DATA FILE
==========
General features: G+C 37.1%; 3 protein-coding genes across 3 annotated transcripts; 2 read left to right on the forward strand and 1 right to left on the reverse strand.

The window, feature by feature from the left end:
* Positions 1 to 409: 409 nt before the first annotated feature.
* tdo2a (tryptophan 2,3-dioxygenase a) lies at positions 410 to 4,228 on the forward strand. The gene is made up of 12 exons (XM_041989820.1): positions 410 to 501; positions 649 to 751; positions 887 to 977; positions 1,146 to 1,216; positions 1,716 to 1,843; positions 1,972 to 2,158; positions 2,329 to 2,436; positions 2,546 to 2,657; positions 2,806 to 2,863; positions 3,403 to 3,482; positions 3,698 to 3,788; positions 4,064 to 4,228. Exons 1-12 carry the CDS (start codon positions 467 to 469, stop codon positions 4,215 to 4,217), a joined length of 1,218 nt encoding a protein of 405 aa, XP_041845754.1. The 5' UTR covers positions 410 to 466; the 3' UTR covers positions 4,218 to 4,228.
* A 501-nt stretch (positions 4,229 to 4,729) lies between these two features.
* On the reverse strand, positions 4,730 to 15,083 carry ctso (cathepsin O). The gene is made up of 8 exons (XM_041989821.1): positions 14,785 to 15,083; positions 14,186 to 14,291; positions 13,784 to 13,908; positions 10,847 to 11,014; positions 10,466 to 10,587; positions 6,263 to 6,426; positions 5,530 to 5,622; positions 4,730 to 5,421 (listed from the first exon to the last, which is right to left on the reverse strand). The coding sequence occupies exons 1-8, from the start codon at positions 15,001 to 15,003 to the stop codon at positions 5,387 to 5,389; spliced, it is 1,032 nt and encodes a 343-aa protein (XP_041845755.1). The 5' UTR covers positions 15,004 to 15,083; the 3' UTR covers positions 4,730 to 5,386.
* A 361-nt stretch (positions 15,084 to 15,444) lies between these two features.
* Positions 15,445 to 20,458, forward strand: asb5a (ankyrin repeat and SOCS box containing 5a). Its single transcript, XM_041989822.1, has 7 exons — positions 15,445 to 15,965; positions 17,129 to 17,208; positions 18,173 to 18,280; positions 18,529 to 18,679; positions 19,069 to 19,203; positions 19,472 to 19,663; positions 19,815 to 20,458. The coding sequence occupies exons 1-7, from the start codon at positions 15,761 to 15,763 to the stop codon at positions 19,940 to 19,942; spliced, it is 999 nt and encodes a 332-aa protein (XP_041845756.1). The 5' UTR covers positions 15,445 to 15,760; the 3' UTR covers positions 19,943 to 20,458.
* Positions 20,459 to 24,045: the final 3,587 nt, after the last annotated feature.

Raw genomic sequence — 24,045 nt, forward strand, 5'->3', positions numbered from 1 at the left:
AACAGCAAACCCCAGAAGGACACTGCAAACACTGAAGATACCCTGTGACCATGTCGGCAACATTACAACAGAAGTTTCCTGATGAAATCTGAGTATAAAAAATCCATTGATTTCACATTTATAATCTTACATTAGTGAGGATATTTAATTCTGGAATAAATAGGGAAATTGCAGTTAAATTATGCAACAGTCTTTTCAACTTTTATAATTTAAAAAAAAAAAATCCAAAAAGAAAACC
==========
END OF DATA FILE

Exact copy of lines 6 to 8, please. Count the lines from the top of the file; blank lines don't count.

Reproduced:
* On the reverse strand, positions 4,730 to 15,083 carry ctso (cathepsin O). The gene is made up of 8 exons (XM_041989821.1): positions 14,785 to 15,083; positions 14,186 to 14,291; positions 13,784 to 13,908; positions 10,847 to 11,014; positions 10,466 to 10,587; positions 6,263 to 6,426; positions 5,530 to 5,622; positions 4,730 to 5,421 (listed from the first exon to the last, which is right to left on the reverse strand). The coding sequence occupies exons 1-8, from the start codon at positions 15,001 to 15,003 to the stop codon at positions 5,387 to 5,389; spliced, it is 1,032 nt and encodes a 343-aa protein (XP_041845755.1). The 5' UTR covers positions 15,004 to 15,083; the 3' UTR covers positions 4,730 to 5,386.
* A 361-nt stretch (positions 15,084 to 15,444) lies between these two features.
* Positions 15,445 to 20,458, forward strand: asb5a (ankyrin repeat and SOCS box containing 5a). Its single transcript, XM_041989822.1, has 7 exons — positions 15,445 to 15,965; positions 17,129 to 17,208; positions 18,173 to 18,280; positions 18,529 to 18,679; positions 19,069 to 19,203; positions 19,472 to 19,663; positions 19,815 to 20,458. The coding sequence occupies exons 1-7, from the start codon at positions 15,761 to 15,763 to the stop codon at positions 19,940 to 19,942; spliced, it is 999 nt and encodes a 332-aa protein (XP_041845756.1). The 5' UTR covers positions 15,445 to 15,760; the 3' UTR covers positions 19,943 to 20,458.